3.11.07

the underground

One evening on a tube journey home I caught sight of a poster which read: "This is a dull poster but you're still reading it" I couldn't help but smile - A commuter spends so much of his/her time mindlessly absorbing images and words advertising insurance policies or ba.com (to name but a few) - it's unavoidable. It doesn't matter how "dull" they are the fact is that when we catch a glimpse we naturally read on.

It is this idea of the speed at which an image or message can be delievered to masses of people on a daily basis which I have tried to recreate in my own work. This piece began as a poem jotted onto a scrap of paper on the tube. However, I have combined this work with a type of visual textuality using the digital processes of Photoshop. Each image forms the basis of my digital experiments which combine one line from my poem with a digitally enhanced background. The overall form of each image has been set up to resemble posters you find on the tube. Each image can be viewed singularly as the each possess there own individual style, or in relation to the others as the words of the poem unite the pages to create a complete piece:

Page 1.

Word combinations such as '4mins', 'steps on to the platform' and 'mind the gap' recall the dialogue and singage of a daily commute. These words coupled with the iconic image of the tube map instantly establish the context of my poem and the tube experience I am attempting to recreate. I have distorted the colour of the tube lines and the overall clarity of the tube map, in an attempt to draw the reader's attention more so to the text which overlays the image. The reader absorbs both image and writing with neither element ignored but seen as an accompaniment to each other - the basis of an effective poster pehaps?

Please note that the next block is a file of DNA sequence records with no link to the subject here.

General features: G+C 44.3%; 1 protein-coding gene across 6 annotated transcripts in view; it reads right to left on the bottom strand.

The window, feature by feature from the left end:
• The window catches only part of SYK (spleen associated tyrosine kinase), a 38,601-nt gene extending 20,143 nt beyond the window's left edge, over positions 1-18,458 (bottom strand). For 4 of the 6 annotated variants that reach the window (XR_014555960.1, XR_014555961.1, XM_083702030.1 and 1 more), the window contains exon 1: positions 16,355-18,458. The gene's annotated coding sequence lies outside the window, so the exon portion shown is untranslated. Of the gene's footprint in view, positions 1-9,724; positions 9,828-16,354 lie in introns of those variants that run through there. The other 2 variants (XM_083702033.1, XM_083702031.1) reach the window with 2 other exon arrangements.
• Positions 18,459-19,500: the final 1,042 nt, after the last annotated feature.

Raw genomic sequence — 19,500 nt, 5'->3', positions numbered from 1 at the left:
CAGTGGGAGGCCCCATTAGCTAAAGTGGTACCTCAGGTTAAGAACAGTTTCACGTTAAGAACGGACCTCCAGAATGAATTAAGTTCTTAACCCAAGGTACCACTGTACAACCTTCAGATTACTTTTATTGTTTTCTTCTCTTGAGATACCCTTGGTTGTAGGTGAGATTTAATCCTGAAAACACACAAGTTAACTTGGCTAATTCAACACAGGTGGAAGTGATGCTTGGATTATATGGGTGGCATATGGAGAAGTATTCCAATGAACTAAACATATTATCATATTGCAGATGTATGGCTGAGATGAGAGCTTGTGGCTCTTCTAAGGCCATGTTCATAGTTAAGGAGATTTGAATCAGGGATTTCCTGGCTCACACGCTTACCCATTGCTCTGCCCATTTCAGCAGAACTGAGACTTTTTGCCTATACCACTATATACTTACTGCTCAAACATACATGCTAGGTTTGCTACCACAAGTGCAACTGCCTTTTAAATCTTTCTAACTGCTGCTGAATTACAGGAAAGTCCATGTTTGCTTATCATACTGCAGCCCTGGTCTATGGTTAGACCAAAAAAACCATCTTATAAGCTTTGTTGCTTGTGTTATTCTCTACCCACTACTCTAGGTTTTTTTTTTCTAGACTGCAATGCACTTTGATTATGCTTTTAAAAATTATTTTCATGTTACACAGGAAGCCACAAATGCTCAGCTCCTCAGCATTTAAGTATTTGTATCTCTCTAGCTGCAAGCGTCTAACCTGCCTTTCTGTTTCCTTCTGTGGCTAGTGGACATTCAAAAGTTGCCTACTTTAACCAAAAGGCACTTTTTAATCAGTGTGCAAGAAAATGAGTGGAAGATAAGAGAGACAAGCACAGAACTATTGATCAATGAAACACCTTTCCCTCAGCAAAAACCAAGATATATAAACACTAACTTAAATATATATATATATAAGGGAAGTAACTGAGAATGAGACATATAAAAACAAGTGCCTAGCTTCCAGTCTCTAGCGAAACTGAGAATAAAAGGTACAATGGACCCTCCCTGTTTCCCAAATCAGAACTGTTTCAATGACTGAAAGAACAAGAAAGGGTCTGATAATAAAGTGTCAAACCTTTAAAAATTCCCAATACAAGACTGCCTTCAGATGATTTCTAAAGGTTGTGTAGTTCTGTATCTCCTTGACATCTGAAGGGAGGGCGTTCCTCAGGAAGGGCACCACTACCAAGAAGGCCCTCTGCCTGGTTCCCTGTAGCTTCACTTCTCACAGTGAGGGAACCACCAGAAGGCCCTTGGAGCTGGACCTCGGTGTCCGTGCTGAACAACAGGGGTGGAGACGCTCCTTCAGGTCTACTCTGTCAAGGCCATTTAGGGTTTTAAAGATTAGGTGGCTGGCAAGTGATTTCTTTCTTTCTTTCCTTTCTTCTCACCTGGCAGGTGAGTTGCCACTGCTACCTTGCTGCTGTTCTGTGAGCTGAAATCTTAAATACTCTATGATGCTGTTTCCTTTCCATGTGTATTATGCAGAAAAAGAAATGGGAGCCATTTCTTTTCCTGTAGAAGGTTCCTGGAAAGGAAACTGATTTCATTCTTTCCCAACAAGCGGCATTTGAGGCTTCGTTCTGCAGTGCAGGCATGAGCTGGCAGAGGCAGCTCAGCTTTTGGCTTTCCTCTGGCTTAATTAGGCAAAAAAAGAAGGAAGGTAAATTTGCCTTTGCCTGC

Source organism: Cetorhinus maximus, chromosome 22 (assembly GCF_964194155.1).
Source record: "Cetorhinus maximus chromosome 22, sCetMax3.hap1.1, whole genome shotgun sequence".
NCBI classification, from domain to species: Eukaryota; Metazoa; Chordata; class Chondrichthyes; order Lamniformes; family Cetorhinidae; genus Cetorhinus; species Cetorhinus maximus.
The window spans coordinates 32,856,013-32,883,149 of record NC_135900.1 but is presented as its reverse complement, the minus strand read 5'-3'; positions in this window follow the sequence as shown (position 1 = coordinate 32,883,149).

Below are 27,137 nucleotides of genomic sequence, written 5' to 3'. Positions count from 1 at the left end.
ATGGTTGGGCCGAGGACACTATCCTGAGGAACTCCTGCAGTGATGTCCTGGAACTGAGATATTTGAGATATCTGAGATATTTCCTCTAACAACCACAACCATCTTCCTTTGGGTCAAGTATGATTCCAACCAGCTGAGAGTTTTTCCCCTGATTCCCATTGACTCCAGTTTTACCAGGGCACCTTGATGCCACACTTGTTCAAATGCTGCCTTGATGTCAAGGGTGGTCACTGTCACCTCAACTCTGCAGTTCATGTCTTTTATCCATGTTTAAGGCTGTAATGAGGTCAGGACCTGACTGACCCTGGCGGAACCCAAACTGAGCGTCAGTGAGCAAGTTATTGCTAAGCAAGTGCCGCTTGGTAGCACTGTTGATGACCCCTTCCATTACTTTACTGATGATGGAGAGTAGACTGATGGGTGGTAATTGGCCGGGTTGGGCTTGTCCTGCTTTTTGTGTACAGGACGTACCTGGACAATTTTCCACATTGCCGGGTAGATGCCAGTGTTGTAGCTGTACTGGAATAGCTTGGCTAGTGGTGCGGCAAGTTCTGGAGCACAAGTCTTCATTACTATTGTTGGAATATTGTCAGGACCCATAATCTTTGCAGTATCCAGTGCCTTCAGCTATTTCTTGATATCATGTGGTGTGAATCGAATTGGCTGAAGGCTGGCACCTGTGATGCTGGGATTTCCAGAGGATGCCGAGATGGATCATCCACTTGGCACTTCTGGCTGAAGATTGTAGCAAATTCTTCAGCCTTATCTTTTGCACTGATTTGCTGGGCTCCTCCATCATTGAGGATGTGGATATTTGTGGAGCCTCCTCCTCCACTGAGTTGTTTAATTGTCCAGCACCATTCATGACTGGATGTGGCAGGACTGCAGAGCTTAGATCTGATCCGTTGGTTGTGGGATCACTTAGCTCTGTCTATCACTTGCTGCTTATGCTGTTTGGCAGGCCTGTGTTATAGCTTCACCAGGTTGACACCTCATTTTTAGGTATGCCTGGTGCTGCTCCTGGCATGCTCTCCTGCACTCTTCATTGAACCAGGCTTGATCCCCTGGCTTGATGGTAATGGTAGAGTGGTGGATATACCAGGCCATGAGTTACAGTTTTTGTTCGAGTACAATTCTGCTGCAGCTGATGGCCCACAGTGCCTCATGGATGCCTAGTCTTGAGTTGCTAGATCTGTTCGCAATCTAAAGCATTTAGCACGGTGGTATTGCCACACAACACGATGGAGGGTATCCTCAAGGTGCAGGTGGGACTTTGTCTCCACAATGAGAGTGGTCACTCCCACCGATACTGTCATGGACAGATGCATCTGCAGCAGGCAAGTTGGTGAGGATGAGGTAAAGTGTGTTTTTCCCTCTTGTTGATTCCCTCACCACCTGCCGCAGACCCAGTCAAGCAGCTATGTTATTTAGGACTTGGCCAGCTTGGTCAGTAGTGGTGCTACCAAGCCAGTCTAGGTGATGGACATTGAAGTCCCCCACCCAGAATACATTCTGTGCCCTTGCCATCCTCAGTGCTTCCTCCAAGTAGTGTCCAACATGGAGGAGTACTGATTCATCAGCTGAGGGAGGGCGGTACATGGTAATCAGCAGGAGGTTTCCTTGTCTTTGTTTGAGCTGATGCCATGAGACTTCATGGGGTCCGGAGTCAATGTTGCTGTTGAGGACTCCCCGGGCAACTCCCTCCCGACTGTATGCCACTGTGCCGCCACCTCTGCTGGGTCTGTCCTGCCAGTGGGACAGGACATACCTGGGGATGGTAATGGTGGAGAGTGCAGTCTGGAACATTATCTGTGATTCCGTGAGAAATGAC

Ideas for improvement: Erasing station names and in their place filling in words from my original poem.

Page 2.

This simplistic but bold couloring and style of font was employed to give this 'poster' a "retro" quality. I took inspiration from the work of Jean Roelke who in her work Hammerheads stays within the confines of a black and white text with simplistic diagrams to create an overall striking image. I too used limited colours - black, white, red - and relied on the contrast between them, which I believe, draws the reader's attention to the white lettering standing out against the black shadows.

Click below to see Jean Roelke's Hammerheads: http://www.albany.edu/~litmag/work/current/roelke_01.html

Page 3.
Here, I wished to create a cartoon element by cutting cartoon figures out of one image and combining them with the black and white photograph. The text has a glossy fininsh in keeping with this cartoon-like quality. I used this technique of layering images from multiple sources to create a finish similar to that of artist Scott Helmes, who uses digital software to combine contrasting images to create collage.
Click below to see Scott Helmes's Bones VIII:

2 comments:

alice and the cat said...

great work Karen! i love the linguistic play of words and comic/eerily surreal juxtaposing of the cartoon characters in the b/w photo.

when i saw pg 1, i thought of perhaps adding the letter 't' to change 'there's no need to sir' to 'there's no need to stir' to play also with the stillness/rigidity/silence of commuters on the tube whilst keeping the ambiguity of meaning by your initial phrase.

Karen is said...

Great idea - 'Stir' would definetly add to the unsettling nature of it all. I hope to make changes to Page 1 in particular - not entirely pleased with it's outcome. Also, don't like the typeface. Cheers for the advice.
Karen x